Poor air quality is a major global problem. According to the World Health Organization, exposure to air pollution is linked to the premature deaths of an estimated seven million people every year. In fact, 9 out of 10 people breathe air that contains more pollutants than what the WHO considers safe. Air pollution is the fourth largest threat to human health, trailing only high blood pressure, dietary risks, and smoking.
But predicting pollution levels at a given place and time remains challenging. According to a new study recently published in the journal Science of the Total Environment, scientists are turning to deep learning to improve air quality estimates.
According to researchers, satellite observations and ground observations both measure air pollution, but both have major limitations. For example, satellites may collect data at the same time and at the same location each day, but they miss how emissions may vary throughout the day. Ground-based observations from weather stations do continuously collect data, but they only do so in a limited number of locations.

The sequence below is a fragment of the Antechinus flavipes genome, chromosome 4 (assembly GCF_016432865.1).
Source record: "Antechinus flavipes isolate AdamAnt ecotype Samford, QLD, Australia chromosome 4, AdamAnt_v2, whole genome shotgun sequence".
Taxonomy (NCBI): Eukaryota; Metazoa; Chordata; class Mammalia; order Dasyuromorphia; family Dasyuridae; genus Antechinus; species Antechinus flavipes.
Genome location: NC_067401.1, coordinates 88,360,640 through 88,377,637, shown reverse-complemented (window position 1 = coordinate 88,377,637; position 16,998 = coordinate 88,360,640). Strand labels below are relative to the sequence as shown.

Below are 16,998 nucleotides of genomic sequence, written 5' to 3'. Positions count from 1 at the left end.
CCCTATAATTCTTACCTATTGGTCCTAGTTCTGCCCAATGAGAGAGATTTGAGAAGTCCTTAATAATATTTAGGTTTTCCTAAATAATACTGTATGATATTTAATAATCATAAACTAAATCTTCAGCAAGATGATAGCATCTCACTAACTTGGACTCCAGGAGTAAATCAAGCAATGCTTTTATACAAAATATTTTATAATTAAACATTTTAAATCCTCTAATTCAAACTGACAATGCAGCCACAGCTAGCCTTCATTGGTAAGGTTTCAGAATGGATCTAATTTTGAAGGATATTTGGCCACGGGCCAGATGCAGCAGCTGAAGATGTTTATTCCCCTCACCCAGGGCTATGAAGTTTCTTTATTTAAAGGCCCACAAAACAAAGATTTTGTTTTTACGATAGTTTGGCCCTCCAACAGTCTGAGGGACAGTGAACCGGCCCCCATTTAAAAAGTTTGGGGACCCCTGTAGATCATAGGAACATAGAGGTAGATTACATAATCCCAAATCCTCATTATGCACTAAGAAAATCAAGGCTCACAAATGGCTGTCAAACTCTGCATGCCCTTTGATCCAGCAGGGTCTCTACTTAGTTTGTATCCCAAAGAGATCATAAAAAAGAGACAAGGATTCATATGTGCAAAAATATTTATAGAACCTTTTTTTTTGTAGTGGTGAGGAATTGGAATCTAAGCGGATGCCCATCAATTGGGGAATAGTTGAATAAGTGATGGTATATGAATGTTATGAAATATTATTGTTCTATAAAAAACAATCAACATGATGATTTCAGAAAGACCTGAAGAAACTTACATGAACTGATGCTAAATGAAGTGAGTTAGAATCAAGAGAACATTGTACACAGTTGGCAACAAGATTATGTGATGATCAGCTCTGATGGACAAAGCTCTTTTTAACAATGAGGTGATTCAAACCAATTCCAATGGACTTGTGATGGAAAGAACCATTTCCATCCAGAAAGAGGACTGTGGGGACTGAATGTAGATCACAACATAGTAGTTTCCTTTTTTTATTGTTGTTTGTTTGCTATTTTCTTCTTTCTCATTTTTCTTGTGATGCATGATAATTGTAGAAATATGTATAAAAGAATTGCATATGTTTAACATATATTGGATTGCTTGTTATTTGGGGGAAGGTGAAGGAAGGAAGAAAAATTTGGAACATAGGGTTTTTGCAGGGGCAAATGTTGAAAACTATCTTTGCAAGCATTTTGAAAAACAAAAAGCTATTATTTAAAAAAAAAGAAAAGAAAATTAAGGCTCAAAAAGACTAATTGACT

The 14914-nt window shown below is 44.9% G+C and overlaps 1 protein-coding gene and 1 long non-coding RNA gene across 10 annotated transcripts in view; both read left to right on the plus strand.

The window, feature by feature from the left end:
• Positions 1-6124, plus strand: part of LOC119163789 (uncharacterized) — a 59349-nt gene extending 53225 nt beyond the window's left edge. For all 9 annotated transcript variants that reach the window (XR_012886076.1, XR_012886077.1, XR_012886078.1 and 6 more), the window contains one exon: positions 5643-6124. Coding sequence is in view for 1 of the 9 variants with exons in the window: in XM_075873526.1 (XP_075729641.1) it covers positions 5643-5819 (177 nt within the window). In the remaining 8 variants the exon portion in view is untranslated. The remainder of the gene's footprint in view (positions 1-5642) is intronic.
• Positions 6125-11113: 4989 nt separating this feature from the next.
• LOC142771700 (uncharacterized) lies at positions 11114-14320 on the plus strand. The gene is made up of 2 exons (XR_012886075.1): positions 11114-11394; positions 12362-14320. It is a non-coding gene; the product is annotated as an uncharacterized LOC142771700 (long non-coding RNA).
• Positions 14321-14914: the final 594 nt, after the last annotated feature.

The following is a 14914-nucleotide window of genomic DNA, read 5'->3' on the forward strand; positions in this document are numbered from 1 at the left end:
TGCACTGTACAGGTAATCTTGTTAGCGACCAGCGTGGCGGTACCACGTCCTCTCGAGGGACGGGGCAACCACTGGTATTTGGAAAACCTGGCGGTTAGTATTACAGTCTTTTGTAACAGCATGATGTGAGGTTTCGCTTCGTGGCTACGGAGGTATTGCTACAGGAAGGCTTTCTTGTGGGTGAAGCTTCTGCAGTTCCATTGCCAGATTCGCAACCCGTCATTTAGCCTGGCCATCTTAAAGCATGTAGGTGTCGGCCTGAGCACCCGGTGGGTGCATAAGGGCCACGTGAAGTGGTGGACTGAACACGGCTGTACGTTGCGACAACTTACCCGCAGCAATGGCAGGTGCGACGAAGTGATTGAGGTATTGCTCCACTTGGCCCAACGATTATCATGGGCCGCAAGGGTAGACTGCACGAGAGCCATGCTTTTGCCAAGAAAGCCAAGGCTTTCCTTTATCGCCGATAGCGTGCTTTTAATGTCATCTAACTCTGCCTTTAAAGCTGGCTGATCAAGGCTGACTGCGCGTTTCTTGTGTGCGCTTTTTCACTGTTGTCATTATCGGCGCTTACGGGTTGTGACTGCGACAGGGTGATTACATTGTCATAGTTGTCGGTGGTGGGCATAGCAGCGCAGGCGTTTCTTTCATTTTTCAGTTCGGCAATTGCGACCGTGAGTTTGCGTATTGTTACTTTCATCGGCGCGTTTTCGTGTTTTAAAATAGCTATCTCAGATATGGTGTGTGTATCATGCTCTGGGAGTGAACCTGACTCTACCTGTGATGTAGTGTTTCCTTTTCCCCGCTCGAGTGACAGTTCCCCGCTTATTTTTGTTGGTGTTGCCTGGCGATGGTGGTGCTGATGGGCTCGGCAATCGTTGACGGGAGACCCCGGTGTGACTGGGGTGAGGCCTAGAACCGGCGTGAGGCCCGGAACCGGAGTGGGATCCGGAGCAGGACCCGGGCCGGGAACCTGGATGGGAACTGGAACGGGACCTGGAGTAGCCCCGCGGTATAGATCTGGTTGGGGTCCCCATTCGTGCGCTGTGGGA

As a result, scientists have turned to deep learning – a type of machine learning – to analyze the relationship between satellite and ground-based observations of nitrogen dioxide around Los Angeles. Nitrogen dioxide is associated with emissions from traffic and power plants. The researchers were able to rely on the learned relationship to take daily satellite observations and create hourly estimates of atmospheric nitrogen dioxide levels in approximately three mile grids.
According to the research team, this study could be repeated for other greenhouse gases, and applied to different cities and regions – or even whole continents.
Scientists turn to deep learning to improve air quality forecasts
Photo, posted November 4, 2019, courtesy of Ninara via Flickr.
Earth Wise is a production of WAMC Northeast Public Radio.
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